On Saturday August 25th we will carpool and leave from the Arby’s parking lot at theCamp Hill Giant grocery store (our meeting site) at 10:00 AM. It will take about 90 minutes to get to the site in Shenandoah, PA, located off I-81, north of the Frackville exit. The exact location is 39 N. White St. in Shenandoah. The owner of the property, Kent Steinmetz, will let us loose to photograph throughout the building. I expect that we will photograph from around 12:30 to 4:30 then head back to Camp Hill with an arrival time around 6:00. The is also the day of the Shenandoah Heritage Festival and Parade. With an arrival time of 11;30 you will not get caught up in the parade, but it will give you time to walk the four blocks to Girard Park and eat lunch at the ethnic food booths.
I strongly suggest that you bring the following water, comfortable shoes and clothing, extra batteries, a flashlight, a macro lens (for photographing small details), a wide angle lens, tripod, extra memory cards, gas and lunch money and a $20 dollar bill. There is a facility charge (shooting/modeling fee) of $20 to photograph in the complex. That $20 goes toward the restoration of the building.
If you are interested in going, be at the Arby’s side of the Giant parking lot by 10:00. It should be another great photo fieldtrip. I expect challenging and changing lighting conditions throughout the day. Think about photographs that will incorporate light and shadow as well as shooting small items or photographing more with a wide-angle lens. If you are into HDR this site will give you images to work with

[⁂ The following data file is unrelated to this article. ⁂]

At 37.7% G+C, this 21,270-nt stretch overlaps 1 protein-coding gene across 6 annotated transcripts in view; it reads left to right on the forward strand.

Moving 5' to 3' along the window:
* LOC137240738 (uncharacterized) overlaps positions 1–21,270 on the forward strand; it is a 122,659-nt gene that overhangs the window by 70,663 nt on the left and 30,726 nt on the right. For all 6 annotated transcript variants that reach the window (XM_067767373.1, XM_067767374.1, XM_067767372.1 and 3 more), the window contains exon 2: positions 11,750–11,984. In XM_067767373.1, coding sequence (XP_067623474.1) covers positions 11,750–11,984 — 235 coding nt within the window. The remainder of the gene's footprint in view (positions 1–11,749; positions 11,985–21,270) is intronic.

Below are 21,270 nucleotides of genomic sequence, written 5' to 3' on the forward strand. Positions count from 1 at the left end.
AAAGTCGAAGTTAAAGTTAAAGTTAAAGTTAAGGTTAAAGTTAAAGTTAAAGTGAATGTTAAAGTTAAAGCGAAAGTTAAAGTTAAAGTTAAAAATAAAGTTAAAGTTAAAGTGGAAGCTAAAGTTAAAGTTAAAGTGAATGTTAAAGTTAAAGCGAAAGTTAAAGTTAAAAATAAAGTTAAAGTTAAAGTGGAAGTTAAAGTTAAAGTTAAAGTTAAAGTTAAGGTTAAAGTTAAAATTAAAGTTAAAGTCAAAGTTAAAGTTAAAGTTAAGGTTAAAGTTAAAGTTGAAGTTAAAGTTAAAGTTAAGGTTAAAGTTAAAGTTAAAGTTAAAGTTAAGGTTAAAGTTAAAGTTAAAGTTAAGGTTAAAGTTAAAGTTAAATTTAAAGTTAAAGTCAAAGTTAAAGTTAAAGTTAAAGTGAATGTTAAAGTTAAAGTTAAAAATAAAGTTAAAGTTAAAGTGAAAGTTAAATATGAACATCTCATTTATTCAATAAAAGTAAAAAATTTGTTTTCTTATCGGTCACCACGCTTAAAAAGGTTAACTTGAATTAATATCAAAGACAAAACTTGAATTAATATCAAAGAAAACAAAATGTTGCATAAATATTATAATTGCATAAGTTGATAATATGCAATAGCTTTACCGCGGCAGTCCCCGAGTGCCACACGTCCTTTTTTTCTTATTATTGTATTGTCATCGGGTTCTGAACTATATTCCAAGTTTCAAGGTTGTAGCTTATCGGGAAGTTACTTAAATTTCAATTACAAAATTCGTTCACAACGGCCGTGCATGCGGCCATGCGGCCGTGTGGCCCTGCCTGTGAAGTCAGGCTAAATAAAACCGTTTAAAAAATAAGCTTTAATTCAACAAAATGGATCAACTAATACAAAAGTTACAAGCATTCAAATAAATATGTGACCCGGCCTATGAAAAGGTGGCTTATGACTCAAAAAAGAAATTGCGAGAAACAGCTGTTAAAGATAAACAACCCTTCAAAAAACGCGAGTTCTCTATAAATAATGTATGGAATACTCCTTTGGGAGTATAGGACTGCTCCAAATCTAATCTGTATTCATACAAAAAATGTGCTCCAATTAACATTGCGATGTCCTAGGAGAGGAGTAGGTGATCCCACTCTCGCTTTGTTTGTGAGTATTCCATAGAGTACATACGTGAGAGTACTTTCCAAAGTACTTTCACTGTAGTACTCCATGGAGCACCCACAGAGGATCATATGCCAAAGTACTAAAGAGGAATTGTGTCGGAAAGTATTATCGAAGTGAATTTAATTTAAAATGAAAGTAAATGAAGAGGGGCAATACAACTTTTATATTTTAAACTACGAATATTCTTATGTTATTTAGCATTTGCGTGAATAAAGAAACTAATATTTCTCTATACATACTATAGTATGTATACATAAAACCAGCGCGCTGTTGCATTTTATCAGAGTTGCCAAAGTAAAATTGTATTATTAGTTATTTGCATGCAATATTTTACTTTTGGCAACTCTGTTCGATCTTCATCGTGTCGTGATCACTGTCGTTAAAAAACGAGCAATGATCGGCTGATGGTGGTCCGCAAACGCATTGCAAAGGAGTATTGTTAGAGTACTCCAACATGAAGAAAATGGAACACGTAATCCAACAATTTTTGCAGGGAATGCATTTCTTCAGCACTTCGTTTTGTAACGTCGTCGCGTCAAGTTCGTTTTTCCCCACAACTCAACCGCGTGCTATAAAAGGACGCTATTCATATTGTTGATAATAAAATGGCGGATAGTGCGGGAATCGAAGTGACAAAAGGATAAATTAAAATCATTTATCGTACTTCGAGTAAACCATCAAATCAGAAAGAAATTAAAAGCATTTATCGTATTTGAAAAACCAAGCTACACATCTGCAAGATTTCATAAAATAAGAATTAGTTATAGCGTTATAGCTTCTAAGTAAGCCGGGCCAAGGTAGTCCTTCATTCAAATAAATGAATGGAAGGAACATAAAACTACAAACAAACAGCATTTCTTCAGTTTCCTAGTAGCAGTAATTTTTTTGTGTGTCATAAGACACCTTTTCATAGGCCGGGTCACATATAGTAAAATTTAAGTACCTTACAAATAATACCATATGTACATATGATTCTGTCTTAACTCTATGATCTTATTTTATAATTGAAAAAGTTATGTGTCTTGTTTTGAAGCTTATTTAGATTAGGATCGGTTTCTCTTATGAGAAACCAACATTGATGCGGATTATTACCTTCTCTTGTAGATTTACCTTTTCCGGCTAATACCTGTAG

The Harrisburg Camera Club presents a retro-educational program. Remember film? Lancasterbased photographer Tom Debiec will present a program on inexpensive film cameras or “toy cameras”. Tom will show and talk about these film cameras that are still readily available and the ones he uses. You could say this program is about alternative processes. Doors should open at 7:15 with the program starting shortly after 7:30.
Toy cameras are simple, inexpensive film cameras. Unlike the latest digital cameras that feature almost unlimited control to the photographer, the simplicity of toy cameras forces the photographer to work within its limitations using its distortion, vignetting and light leaks to creative advantage.